Conclusion: Focal argon laser treatment is effective in reducing retinal thickness and there is a tendency toward improved retinal function in treated areas demonstrated by increased amplitudes on the mfERG.
Free Paper Abstract 20OCT FEATURES DURING EVOLUTION OF SEROUS RETINAL DETACHMENT ASSOCIATED WITH DIABETIC MACULAR EDEMA. D Gaucher, C Sebah, A Erginay, B Haouchine, R Tadayoni, A Gaudric, P Massin. Hopital Lariboisière, Paris, France
Purpose: To analyse the evolution of serous retinal detachment (SRD) associated with diabetic macular edema (DME) using optical coherence tomography (OCT).
Methods: 64 eyes of 40 diabetic patients who had SRD associated with DME were studied retrospectively. All the patients had fluorescein angiography and repeated OCT3 examinations during follow up. Foveolar neuroretinal thickness (NRT) and height of the SRD (HSD) were measured. The evolution of the OCT macular profiles was qualitatively analysed.
Results: Mean follow-up was 11.8 months. DME was focal in 10 eyes (15.6%), diffuse in 17 (26.6%) and both diffuse and focal in 37 (57.8%). Mean (+/-SD) initial VA, NRT and HSD were 0.35 (+/- 0.21), 346.88+/- 138.61 µm and 199.48+/-139.8 µm respectively . HSD was not correlated with VA (p=0.23) nor with NRT (p=0.31). In 9 eyes (14.1%), NRT above the SRD was normal. In eyes in which DME improved during follow up(19 eyes), SRD disappeared before the maximal reduction of retinal thickness in 7 eyes (36.8%) and after or simultaneously in 12 (63.2%). In eyes in which DME worsened during follow up (45 eyes), the SRD disappeared in 15 (33.3%).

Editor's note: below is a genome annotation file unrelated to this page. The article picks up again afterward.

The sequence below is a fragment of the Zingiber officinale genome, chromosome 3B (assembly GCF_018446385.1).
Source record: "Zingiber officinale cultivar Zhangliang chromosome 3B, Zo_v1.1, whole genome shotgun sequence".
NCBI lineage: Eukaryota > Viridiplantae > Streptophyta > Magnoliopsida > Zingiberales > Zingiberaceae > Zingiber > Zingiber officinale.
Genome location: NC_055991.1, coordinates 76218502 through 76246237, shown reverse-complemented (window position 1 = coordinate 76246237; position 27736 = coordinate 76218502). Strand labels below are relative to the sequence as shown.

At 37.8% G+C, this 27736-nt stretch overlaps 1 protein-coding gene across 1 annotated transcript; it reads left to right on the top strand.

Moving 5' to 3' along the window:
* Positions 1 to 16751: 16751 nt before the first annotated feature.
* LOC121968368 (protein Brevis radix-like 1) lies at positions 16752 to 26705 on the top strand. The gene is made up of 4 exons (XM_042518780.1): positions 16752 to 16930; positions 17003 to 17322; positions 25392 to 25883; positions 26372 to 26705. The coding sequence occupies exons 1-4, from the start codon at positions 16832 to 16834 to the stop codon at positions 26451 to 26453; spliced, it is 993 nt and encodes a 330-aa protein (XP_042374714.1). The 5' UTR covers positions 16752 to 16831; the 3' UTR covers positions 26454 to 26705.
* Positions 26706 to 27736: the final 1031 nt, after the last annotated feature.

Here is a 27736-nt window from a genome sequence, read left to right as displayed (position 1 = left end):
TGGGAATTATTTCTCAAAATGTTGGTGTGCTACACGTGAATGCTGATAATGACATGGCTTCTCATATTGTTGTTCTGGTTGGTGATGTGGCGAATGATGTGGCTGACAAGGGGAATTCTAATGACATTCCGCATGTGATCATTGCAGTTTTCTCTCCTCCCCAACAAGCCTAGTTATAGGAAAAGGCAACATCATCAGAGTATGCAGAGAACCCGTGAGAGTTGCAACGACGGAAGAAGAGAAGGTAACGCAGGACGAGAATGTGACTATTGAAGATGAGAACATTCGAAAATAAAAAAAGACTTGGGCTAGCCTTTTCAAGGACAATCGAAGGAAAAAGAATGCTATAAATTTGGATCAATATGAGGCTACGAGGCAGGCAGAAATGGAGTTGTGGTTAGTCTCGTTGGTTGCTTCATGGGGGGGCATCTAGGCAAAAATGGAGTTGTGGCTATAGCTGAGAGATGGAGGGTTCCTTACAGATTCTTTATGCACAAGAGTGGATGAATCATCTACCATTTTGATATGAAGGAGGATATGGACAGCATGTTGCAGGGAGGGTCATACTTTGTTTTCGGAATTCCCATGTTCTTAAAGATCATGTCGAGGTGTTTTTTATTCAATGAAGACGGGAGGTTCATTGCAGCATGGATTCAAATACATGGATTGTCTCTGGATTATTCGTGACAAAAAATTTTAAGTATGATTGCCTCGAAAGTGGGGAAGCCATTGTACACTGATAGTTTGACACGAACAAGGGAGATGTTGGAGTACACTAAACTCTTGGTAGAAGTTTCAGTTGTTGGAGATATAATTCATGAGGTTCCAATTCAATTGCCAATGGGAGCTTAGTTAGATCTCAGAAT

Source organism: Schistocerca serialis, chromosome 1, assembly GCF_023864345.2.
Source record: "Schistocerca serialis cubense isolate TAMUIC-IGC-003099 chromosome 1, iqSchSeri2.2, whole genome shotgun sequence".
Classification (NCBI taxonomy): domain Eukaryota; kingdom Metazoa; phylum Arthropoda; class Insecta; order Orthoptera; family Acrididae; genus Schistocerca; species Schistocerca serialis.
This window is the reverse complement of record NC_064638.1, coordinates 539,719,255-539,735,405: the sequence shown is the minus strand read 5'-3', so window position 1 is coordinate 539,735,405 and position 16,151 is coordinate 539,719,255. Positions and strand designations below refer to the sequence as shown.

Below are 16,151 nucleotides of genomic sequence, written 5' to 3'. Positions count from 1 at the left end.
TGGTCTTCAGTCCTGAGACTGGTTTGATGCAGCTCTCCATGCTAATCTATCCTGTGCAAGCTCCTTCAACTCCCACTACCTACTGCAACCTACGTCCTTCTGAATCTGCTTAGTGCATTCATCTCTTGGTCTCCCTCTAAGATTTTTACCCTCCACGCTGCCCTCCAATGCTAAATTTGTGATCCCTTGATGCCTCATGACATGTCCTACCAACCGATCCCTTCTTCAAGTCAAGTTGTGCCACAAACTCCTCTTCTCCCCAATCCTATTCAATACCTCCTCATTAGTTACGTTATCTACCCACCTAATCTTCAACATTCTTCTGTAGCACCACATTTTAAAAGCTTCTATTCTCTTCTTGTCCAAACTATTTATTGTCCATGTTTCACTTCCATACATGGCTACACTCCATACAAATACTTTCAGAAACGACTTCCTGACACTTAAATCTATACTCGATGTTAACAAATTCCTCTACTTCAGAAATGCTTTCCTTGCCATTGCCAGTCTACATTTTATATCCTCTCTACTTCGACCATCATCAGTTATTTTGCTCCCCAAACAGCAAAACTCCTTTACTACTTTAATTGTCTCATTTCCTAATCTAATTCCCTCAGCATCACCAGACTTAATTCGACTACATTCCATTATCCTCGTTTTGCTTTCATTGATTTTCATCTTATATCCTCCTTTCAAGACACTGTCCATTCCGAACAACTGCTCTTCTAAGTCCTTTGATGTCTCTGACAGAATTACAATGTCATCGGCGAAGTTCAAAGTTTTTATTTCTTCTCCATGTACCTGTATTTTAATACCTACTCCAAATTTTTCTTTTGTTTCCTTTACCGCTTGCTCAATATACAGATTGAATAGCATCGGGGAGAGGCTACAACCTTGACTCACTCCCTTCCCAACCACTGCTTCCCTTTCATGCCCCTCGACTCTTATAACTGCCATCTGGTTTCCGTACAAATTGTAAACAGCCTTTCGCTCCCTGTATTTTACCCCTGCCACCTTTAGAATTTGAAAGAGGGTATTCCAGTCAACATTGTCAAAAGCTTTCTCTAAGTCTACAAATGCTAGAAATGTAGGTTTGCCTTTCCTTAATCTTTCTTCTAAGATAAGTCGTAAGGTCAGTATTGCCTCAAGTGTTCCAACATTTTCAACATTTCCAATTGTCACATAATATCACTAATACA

Conclusion: In this study, SRD height did not correlate with retinal thickening. The latter may appear before central neuroretinal thickening and disappear before or after its regression. Consequently, SRD does not seem to be related either to the severity of the DME nor to its reabsorption.
Free Paper Abstract 21INTRAVITREAL TRIAMCINOLONE VERSES LASER PHOTOCOAGULATION FOR DIABETIC MACULAR OEDEMA. Z Ockrim, S Sivaprasad, S Falk, C Bunce, Z Gregor, P Hykin. Moorfields Eye Hospital, London, UK
Purpose: To determine if repeated intravitreal triamcinolone improves best corrected visual acuity at 1 year compared to conventional laser therapy for persistent diabetic macular oedema.
Methods: This was a prospective randomised controlled clinical trial. 88 eyes with persistent clinically significant macular oedema after at least one prior laser photocoagulation. 43 patients were randomised to intravitreal triamcinolone and 45 to laser photocoagulation 4mg of 0.1ml intravitreal triamcinolone versus standardised ETDRS macular laser photocoagulation were given every 4 months for one year. The primary endpoint was the proportion of patients who improved by 15 ETDRS letters at 12 months. Secondary endpoints were the change in mean best corrected visual acuity at 12 months, difference in macular thickness and macular volume in TA vs laser groups and adverse event reporting in particular elevated intraocular pressure.
Results: Improvement in 15 or more ETDRS letters was seen in 2 out of 41 patients in the ivTA group (4.9%) and in 5 out of 41 (12.2%) patients in the laser group (p = 0.492). The mean Early Treatment of Diabetic Retinopathy Study (ETDRS) scores at baseline were 54.4 letters in the study group and 53.0 letters in the control group (p = 0.59). At 12 months the mean ETDRS scores were 54.5 and 54.6 respectively (p = 0.97). Optical coherence tomography showed a reduction in central macular thickness with triamcinolone of 82.0 um and 62.3 um with laser (p = 0.6) at 12 months. There was 1 case of sterile endophthalmitis. 22 out of 43 patients in the study group required ocular antihypertensives.